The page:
The addition last month of an entrenched military GPS receiver product business by BAE Systems will provide the company with more than just leading products that helps build out its portfolio in precision strike, particularly in the “kill chain” of missile technology, it brings with it high volume production operations that the company expects to learn from and leverage, a BAE executive said last week.

About two-thirds of the 700-employee military GPS business, which BAE is now calling Navigation and Sensor Systems, are high-technology engineers and the rest are “highly disciplined…highly skilled production operations people that do things a little differently than we do so it’s really interesting to learn from them,” John Watkins, vice president and general manager of Precision Strike at BAE Systems, told Defense Daily in an Aug. 6 telephone interview.

The military GPS business operates in two facilities in Cedar Rapids, Iowa, and Watkins said their secret sauce is “they’re really good at designing a high-tech system and making it producible in high volume.” The government is buying “thousands and thousands” of missiles a year and the GPS business has become “very good at building the things that go inside those weapons,” he said. “So, that’s really, really attractive to our precision strike business because it’s a high-volume business.”

BAE acquired the GPS business for more than $1.9 billion from Raytheon Technologies [RTX]. The business unit, which used to be part of Collins Aerospace, has fielded more than 1.5 million devices on nearly 300 weapons and platforms.

BAE plans to consolidate the separate facilities into a single facility in Cedar Rapids holding the design and production operations of Navigation and Sensor Systems. Plans for construction of the new site are expected to get underway this fall and take two years to complete.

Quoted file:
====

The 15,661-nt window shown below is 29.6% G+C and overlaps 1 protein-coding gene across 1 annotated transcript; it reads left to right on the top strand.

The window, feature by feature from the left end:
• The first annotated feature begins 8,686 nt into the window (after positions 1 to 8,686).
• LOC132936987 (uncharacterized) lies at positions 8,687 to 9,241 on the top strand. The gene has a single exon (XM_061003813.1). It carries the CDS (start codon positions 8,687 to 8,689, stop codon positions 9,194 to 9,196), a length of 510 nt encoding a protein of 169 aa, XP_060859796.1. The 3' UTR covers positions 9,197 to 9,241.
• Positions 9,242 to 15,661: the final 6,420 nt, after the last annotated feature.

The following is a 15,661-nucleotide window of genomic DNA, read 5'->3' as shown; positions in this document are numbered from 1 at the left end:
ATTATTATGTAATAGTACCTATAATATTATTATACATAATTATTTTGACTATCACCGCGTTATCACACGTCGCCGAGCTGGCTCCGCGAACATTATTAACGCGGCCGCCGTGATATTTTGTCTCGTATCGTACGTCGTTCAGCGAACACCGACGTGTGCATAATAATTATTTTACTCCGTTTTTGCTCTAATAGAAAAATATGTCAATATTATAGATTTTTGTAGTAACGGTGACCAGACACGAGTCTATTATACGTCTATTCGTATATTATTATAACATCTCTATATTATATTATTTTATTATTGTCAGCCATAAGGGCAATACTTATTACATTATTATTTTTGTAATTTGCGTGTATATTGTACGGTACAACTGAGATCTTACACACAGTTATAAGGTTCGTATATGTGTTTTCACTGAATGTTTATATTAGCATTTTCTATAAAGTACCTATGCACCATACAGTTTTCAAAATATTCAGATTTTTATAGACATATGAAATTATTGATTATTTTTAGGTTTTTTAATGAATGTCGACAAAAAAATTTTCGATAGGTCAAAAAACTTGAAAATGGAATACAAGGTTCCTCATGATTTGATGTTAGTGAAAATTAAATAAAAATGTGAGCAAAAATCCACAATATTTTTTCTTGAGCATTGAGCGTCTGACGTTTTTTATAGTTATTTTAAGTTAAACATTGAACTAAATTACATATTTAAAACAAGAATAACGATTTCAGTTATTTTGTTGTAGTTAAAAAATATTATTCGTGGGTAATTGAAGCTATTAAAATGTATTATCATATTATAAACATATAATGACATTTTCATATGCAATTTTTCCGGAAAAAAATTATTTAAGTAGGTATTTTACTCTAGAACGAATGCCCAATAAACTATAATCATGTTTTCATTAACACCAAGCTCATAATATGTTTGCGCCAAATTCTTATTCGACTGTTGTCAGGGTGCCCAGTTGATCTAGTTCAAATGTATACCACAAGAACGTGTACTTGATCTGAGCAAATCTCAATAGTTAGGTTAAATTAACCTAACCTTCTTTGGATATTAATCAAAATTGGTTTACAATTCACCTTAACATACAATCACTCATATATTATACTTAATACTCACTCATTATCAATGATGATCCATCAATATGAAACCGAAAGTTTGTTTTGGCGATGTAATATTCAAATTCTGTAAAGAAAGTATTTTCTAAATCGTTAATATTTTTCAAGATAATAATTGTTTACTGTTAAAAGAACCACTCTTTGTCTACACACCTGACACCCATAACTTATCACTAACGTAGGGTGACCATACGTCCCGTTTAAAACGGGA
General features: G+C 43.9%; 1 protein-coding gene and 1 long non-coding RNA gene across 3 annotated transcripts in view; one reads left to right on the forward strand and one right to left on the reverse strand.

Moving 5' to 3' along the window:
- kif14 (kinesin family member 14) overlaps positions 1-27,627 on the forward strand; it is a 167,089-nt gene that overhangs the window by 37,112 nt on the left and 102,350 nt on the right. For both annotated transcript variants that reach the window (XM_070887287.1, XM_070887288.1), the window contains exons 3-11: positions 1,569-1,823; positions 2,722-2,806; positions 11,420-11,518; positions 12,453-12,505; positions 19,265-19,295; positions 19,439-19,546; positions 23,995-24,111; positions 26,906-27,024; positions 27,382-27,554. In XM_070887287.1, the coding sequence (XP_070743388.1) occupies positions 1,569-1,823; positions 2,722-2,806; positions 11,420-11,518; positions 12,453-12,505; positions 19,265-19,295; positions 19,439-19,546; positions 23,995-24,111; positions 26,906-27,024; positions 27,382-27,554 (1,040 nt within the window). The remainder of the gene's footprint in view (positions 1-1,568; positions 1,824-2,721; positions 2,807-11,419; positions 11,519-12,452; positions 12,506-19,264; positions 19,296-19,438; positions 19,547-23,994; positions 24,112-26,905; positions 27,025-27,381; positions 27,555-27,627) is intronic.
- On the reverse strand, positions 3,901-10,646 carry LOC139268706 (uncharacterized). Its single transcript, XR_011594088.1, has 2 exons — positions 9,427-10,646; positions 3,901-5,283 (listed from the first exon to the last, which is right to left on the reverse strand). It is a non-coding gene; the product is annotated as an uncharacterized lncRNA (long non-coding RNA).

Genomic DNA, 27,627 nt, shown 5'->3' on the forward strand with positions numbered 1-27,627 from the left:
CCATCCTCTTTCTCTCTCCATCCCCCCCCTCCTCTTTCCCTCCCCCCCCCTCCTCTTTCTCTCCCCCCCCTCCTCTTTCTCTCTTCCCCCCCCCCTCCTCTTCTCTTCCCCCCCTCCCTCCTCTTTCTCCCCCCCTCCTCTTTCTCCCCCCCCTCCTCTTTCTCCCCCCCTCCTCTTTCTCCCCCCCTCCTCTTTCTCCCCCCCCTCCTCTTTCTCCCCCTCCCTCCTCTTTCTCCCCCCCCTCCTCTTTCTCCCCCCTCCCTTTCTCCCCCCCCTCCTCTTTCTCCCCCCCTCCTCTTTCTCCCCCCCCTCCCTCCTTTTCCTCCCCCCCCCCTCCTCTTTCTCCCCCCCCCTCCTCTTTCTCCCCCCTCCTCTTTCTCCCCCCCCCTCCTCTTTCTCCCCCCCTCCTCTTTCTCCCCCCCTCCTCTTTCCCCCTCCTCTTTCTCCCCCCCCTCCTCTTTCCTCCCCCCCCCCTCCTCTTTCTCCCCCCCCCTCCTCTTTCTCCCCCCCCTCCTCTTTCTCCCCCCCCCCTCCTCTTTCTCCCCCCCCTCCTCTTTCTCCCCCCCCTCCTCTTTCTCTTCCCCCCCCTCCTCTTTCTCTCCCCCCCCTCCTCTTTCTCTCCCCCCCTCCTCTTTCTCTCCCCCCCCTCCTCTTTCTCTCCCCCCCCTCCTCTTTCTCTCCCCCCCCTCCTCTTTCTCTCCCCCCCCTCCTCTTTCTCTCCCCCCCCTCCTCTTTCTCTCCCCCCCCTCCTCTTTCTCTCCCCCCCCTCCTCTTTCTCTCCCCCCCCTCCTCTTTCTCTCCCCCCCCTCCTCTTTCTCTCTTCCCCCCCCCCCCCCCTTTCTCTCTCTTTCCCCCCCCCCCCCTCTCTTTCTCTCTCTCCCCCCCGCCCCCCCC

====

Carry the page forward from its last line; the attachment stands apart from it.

The current military GPS facilities are being rented from Raytheon Technologies, Watkins said.

BAE “will probably” look to expand its footprint within the new facility with some of its legacy work “because there’s stuff that they do better than us that’s related and we can move there and have better overall performance from our portfolio.”

The Navigation and Sensors Systems business is at the cutting edge of GPS receiver technology, developing and producing anti-jam systems that can operate in highly-contested environments. The business provides and continues to develop M-Code technology that is being used for all U.S. military GPS user equipment beginning this fall.

Watkins said about 65 percent of the business unit’s devices are on precision missiles and the rest on various airborne and ground platforms and man-portable systems.

BAE announced in January its agreement to acquire the military GPA business and said at the time it expects it to grow at more than 10 percent annually over the next four years.

Even if defense budgets flatten or decline in the next few years, Watkins noted the congressional mandate for the new anti-jam technology and that it’s going into “more and more platforms,” adding that the “demand for the M-Code technology is higher in a near-peer, highly contested environment that our DoD customers are now facing into.”

Existing key products in BAE’s Precision Strike business include the Advanced Precision Kill Weapon System laser-guided rocket for which BAE provides a mid-body guidance section that converts an unguided 70mm rocket into a laser-guided rocket. The business also provides a long-range precision guidance kit for artillery projectiles and the seeker for the Terminal High Altitude Area Defense anti-ballistic missile defense system.

The military GPS business is expected to have about $359 million in sales this year, BAE said when it first announced the deal.